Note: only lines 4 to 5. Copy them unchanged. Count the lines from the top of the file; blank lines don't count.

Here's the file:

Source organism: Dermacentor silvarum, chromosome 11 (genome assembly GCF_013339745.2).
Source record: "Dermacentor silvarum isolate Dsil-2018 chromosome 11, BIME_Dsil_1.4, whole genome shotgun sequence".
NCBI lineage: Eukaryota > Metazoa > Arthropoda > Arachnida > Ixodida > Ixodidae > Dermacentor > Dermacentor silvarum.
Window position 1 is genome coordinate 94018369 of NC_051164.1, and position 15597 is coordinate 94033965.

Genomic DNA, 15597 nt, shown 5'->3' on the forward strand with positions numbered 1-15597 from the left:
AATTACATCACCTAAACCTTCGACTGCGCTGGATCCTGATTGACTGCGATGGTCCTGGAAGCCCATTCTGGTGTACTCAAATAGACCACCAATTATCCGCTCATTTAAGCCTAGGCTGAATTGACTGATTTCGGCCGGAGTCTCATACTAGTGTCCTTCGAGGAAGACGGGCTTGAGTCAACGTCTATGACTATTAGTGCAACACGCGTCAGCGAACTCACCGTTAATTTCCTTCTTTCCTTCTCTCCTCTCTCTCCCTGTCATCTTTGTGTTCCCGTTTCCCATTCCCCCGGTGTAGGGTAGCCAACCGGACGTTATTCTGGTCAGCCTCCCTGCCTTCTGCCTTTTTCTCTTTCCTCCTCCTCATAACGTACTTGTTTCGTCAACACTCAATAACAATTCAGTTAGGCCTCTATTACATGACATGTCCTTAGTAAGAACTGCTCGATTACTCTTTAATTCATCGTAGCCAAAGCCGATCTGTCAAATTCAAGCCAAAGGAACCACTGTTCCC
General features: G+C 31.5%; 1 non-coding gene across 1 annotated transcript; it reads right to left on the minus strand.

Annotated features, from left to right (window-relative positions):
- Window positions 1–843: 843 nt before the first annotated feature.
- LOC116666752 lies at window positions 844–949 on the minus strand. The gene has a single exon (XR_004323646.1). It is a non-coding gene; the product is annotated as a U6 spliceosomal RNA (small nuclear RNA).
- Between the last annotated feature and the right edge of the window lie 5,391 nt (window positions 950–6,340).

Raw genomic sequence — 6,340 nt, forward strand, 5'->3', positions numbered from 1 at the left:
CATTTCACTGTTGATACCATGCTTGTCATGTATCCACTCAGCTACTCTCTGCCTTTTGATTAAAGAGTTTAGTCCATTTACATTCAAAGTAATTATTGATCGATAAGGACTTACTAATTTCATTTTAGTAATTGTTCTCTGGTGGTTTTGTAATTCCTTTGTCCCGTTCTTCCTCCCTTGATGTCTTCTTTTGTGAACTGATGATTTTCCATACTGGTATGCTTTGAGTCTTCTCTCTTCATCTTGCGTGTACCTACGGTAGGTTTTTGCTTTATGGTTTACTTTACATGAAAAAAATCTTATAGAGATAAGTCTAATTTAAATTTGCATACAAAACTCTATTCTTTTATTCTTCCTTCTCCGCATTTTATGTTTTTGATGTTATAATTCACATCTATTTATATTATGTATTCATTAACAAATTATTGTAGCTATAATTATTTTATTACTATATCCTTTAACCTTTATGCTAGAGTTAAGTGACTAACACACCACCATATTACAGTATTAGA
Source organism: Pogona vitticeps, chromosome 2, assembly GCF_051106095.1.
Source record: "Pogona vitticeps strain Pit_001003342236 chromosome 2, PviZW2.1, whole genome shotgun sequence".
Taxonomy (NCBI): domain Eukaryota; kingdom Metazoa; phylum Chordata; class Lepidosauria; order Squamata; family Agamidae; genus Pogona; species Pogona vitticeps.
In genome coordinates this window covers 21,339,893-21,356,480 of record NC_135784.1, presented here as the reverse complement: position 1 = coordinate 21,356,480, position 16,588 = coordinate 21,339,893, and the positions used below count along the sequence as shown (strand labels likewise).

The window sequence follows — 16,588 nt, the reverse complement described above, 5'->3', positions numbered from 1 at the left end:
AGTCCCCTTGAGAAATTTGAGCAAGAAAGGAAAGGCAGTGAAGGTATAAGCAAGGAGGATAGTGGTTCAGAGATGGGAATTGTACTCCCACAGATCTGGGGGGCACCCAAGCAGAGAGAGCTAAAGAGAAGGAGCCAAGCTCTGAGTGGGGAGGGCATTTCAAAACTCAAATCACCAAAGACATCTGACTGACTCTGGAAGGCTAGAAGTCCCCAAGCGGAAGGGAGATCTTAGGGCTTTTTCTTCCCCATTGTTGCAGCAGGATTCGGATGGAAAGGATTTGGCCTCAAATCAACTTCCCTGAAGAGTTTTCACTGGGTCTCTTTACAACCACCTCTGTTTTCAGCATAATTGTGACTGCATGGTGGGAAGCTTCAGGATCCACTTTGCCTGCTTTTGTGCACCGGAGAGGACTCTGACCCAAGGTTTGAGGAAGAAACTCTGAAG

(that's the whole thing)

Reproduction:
Window position 1 is genome coordinate 94018369 of NC_051164.1, and position 15597 is coordinate 94033965.

Genomic DNA, 15597 nt, shown 5'->3' on the forward strand with positions numbered 1-15597 from the left: